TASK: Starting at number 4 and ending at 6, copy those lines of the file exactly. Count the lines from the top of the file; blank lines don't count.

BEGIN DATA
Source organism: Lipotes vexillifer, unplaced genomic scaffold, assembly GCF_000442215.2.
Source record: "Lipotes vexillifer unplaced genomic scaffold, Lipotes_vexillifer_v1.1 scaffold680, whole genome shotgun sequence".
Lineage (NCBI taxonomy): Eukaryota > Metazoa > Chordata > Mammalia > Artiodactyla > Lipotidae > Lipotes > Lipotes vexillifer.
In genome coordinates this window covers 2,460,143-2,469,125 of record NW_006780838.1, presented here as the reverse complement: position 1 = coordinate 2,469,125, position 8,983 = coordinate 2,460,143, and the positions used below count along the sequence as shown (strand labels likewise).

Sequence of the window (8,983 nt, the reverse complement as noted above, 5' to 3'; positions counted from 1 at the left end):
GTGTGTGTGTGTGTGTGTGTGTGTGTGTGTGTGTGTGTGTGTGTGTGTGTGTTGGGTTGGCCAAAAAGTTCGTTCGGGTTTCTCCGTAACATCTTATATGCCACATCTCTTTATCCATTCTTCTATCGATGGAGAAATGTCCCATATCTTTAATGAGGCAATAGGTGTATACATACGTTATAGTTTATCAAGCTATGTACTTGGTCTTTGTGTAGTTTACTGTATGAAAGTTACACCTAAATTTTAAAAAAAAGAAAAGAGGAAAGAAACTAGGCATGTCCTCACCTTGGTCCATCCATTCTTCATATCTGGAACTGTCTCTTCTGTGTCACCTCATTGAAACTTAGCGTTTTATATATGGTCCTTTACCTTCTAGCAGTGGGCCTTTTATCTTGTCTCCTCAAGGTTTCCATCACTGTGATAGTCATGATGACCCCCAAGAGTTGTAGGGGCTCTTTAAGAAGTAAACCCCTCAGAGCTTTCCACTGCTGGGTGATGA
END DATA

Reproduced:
In genome coordinates this window covers 2,460,143-2,469,125 of record NW_006780838.1, presented here as the reverse complement: position 1 = coordinate 2,469,125, position 8,983 = coordinate 2,460,143, and the positions used below count along the sequence as shown (strand labels likewise).

Sequence of the window (8,983 nt, the reverse complement as noted above, 5' to 3'; positions counted from 1 at the left end):
GTGTGTGTGTGTGTGTGTGTGTGTGTGTGTGTGTGTGTGTGTGTGTGTGTGTTGGGTTGGCCAAAAAGTTCGTTCGGGTTTCTCCGTAACATCTTATATGCCACATCTCTTTATCCATTCTTCTATCGATGGAGAAATGTCCCATATCTTTAATGAGGCAATAGGTGTATACATACGTTATAGTTTATCAAGCTATGTACTTGGTCTTTGTGTAGTTTACTGTATGAAAGTTACACCTAAATTTTAAAAAAAAGAAAAGAGGAAAGAAACTAGGCATGTCCTCACCTTGGTCCATCCATTCTTCATATCTGGAACTGTCTCTTCTGTGTCACCTCATTGAAACTTAGCGTTTTATATATGGTCCTTTACCTTCTAGCAGTGGGCCTTTTATCTTGTCTCCTCAAGGTTTCCATCACTGTGATAGTCATGATGACCCCCAAGAGTTGTAGGGGCTCTTTAAGAAGTAAACCCCTCAGAGCTTTCCACTGCTGGGTGATGA